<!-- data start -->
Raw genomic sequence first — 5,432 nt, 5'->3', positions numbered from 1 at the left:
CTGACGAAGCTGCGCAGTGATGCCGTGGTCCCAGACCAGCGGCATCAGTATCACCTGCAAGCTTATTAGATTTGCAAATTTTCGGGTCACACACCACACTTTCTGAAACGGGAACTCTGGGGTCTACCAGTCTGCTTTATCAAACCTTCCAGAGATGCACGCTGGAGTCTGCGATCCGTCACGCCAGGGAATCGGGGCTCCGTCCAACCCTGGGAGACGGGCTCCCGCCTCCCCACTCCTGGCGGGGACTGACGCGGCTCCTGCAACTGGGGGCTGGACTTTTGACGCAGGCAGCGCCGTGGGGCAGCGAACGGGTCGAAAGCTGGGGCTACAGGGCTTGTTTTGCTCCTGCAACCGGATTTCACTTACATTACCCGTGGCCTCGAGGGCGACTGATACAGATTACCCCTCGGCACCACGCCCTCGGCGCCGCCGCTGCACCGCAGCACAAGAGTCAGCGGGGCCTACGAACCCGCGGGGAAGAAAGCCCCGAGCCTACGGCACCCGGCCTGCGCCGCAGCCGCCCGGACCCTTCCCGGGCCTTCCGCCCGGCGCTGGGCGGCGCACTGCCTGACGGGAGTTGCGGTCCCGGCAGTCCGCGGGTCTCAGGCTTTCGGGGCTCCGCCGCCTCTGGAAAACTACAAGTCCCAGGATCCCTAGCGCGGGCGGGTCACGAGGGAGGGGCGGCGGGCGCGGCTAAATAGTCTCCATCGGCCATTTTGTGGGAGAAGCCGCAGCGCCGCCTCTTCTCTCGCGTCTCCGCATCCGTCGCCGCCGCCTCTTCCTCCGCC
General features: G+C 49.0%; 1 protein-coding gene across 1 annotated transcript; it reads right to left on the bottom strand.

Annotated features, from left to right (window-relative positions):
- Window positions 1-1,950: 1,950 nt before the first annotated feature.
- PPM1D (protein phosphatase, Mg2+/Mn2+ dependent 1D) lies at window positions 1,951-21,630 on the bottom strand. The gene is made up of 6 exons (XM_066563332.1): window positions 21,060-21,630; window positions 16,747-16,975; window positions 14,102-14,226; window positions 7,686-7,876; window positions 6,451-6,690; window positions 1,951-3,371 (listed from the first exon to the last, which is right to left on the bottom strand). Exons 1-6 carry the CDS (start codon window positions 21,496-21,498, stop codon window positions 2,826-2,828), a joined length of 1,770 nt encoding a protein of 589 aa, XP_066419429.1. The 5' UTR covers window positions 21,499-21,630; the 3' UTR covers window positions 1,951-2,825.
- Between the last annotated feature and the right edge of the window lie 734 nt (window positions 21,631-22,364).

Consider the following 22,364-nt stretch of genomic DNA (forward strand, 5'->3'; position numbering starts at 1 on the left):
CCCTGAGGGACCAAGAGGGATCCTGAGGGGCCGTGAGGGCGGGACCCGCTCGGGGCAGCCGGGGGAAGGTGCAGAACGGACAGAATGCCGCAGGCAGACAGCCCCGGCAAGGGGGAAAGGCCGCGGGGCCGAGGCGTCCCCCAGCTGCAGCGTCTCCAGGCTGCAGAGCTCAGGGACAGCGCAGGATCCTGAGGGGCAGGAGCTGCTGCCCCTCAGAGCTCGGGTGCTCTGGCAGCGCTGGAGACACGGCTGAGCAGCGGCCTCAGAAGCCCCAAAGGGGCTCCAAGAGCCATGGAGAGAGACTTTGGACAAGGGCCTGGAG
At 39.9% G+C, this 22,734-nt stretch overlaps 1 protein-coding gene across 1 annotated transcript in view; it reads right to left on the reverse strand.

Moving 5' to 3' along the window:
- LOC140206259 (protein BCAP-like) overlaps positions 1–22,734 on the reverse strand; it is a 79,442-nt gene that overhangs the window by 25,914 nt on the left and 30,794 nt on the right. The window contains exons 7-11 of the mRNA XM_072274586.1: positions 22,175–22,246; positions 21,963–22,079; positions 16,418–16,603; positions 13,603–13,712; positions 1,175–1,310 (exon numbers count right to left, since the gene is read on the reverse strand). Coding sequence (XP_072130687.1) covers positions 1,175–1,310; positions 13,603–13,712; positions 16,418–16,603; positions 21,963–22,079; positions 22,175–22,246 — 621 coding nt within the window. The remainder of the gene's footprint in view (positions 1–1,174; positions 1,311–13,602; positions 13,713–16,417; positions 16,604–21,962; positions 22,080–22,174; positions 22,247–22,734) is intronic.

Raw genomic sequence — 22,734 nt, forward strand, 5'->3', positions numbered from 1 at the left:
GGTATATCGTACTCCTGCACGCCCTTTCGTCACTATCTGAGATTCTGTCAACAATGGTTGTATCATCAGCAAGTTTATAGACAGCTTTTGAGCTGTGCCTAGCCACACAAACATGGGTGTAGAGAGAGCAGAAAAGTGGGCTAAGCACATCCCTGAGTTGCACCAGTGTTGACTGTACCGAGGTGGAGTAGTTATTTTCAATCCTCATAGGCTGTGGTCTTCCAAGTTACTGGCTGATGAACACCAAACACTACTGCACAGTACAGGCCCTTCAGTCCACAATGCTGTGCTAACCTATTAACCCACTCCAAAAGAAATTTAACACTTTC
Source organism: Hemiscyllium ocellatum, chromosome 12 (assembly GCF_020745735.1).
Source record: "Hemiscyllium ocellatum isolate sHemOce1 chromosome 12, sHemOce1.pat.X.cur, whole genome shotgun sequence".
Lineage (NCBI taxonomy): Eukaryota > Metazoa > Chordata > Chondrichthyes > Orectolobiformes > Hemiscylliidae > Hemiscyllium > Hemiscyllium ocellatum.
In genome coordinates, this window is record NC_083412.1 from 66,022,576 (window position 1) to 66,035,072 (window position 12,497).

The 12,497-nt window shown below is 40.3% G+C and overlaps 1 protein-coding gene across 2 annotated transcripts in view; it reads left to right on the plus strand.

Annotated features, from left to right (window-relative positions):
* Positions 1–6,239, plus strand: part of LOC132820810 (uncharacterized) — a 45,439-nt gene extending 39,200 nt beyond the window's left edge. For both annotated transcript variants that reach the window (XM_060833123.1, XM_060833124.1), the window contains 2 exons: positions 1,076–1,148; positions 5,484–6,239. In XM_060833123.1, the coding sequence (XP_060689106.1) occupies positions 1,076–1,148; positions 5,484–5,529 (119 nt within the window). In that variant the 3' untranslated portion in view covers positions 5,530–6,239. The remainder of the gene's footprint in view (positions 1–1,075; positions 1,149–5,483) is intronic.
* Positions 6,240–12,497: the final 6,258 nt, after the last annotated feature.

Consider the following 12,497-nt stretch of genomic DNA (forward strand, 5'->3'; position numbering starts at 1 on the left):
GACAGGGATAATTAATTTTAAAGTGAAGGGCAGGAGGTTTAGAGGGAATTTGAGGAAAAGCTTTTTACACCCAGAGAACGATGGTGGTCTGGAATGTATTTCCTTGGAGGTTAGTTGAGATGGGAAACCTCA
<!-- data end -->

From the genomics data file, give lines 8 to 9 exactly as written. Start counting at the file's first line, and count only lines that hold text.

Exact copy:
Consider the following 22,364-nt stretch of genomic DNA (forward strand, 5'->3'; position numbering starts at 1 on the left):
CCCTGAGGGACCAAGAGGGATCCTGAGGGGCCGTGAGGGCGGGACCCGCTCGGGGCAGCCGGGGGAAGGTGCAGAACGGACAGAATGCCGCAGGCAGACAGCCCCGGCAAGGGGGAAAGGCCGCGGGGCCGAGGCGTCCCCCAGCTGCAGCGTCTCCAGGCTGCAGAGCTCAGGGACAGCGCAGGATCCTGAGGGGCAGGAGCTGCTGCCCCTCAGAGCTCGGGTGCTCTGGCAGCGCTGGAGACACGGCTGAGCAGCGGCCTCAGAAGCCCCAAAGGGGCTCCAAGAGCCATGGAGAGAGACTTTGGACAAGGGCCTGGAG